Auckland Art Gallery, Auckland
TOI O TAMAKI | Corner Kitchener and Wellesley Streets
artist / participant
10 Jul 2021 — 31 Dec 2024
Reuben Paterson’s much-anticipated major new sculpture Guide Kaiārahi, 2021, a 10-metre-high waka (canoe) made of 595 iridescent crystals, was revealed at Auckland Art Gallery on July 8, 2021.
Commissioned by Auckland Art Gallery and Edmiston Trust, Aotearoa New Zealand artist Reuben Paterson (Ngāti Rangitihi, Ngāi Tūhoe, Tūhourangi) says Guide Kaiārahi navigates a spectacular journey from Papatūānuku (the earth mother) into the embrace of Ranginui (the sky father).
“As the crystals illuminate the Gallery in rainbow refractions, the waka appears to venture skyward, seemingly levitating above the forecourt pool,” he says. The inspiration for the crystalline sculpture is the legend of the sighting of a “phantom waka” on Lake Tarawera 11 days before the devastating eruption of Mt Tarawera in 1886 which resulted in the loss of life and displacement, and destroyed New Zealand’s iconic Pink and White Terraces.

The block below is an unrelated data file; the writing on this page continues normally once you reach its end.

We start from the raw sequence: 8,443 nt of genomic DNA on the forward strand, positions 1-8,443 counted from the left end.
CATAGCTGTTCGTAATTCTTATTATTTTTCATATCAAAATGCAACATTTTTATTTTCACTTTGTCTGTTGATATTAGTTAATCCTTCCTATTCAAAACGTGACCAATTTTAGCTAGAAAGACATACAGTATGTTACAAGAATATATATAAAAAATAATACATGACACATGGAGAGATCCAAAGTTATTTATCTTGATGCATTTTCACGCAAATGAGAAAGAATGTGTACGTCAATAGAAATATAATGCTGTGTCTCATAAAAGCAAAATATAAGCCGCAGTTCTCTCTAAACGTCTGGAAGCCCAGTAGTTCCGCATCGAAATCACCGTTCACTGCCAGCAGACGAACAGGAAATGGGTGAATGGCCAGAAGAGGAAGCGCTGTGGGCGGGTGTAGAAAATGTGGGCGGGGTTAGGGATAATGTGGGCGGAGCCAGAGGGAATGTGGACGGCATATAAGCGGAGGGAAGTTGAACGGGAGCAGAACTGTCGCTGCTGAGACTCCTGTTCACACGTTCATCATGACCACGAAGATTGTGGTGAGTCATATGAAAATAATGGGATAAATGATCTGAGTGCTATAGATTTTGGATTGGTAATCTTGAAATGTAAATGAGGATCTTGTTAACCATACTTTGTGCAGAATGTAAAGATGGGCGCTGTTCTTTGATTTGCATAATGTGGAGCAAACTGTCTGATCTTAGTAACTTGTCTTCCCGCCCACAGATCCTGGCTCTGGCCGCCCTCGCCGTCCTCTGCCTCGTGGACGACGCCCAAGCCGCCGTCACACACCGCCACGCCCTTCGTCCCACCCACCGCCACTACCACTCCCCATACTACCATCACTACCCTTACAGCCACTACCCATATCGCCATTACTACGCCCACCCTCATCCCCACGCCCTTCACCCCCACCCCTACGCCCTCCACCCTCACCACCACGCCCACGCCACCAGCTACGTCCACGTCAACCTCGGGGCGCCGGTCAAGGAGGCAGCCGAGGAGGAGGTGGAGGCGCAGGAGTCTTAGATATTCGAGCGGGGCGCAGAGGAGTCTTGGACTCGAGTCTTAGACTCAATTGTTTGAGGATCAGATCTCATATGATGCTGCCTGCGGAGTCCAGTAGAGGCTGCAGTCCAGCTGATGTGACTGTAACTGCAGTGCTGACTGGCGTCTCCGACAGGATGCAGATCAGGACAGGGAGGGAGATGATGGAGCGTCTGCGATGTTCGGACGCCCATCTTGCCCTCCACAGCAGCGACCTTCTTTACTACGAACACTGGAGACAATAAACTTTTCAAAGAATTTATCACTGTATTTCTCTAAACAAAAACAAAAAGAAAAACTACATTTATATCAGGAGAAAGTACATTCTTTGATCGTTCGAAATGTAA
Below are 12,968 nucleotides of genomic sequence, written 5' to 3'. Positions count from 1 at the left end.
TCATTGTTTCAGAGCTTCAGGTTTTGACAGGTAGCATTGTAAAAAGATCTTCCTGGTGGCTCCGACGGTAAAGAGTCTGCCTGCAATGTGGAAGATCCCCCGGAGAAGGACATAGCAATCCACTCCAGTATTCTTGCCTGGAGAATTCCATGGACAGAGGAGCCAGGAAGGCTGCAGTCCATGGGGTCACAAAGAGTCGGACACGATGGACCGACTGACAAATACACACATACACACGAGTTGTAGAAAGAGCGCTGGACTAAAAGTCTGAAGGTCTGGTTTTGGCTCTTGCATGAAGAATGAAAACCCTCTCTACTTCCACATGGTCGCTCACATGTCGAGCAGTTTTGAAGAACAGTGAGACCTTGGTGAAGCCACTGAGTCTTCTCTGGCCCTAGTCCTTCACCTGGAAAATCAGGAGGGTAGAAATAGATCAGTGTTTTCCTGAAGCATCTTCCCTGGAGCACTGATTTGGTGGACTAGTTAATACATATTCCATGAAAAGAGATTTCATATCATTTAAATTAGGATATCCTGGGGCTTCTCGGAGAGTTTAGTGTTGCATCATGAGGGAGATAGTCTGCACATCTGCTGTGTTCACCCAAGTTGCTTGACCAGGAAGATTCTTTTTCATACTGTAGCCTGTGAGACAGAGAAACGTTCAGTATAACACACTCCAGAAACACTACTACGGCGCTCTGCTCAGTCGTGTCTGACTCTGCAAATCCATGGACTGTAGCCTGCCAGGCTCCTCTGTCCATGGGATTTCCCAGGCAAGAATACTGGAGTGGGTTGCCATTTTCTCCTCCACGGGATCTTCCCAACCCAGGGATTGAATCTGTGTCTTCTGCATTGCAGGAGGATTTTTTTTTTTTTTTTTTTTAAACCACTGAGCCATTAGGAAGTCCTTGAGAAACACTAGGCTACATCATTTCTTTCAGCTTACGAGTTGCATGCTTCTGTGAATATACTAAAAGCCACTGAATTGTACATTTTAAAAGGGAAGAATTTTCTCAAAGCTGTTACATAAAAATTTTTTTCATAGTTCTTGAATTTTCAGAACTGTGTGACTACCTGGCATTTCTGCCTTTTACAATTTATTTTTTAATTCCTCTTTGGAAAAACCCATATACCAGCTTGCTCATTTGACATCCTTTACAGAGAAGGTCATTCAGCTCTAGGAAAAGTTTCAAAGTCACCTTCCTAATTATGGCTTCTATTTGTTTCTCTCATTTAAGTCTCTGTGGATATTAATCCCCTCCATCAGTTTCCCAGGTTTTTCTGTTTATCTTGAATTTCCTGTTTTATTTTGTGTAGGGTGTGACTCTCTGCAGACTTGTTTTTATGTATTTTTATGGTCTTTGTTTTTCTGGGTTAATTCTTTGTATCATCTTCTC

“In the early hours of June 10, 1886, our ancestral mountains Wāhanga, Ruawāhia and Tarawera split apart, spewing forth millions of tonnes of ash and debris. By floating Guide Kaiārahi above the Gallery’s pool, he appears magical—an apparition that floats in the sky while having a narrative linked closely to our own history. He guides us as an escort into unknown or unmapped territories, in much same way as the waka of our migration journeys to Aotearoa,” Paterson says.
Hovering above Auckland Art Gallery’s forecourt pool like a compass needle in vertical orientation or a rocket, the waka sculpture suggests navigation to worlds beyond our own. It also refers to early navigators’ use of stars to traverse the vast Pacific Ocean to Aotearoa. Combining references to natural and supernatural realms, the sculpture draws upon Māori cosmology and creation narratives. It also has as a personal resonance for Paterson as his Ngāti Rangithi kaumātua describe their iwi, who descend from the Te Arawa waka of the Bay of Plenty, as “Te Heketanga-a-rangi,” those who descend from the celestial heavens, in reference to their tūpuna, Ohomairangi.
Commissioned by Auckland Art Gallery Toi o Tāmaki, Guide Kaiārahi is owned and generously supported by the Edmiston Trust.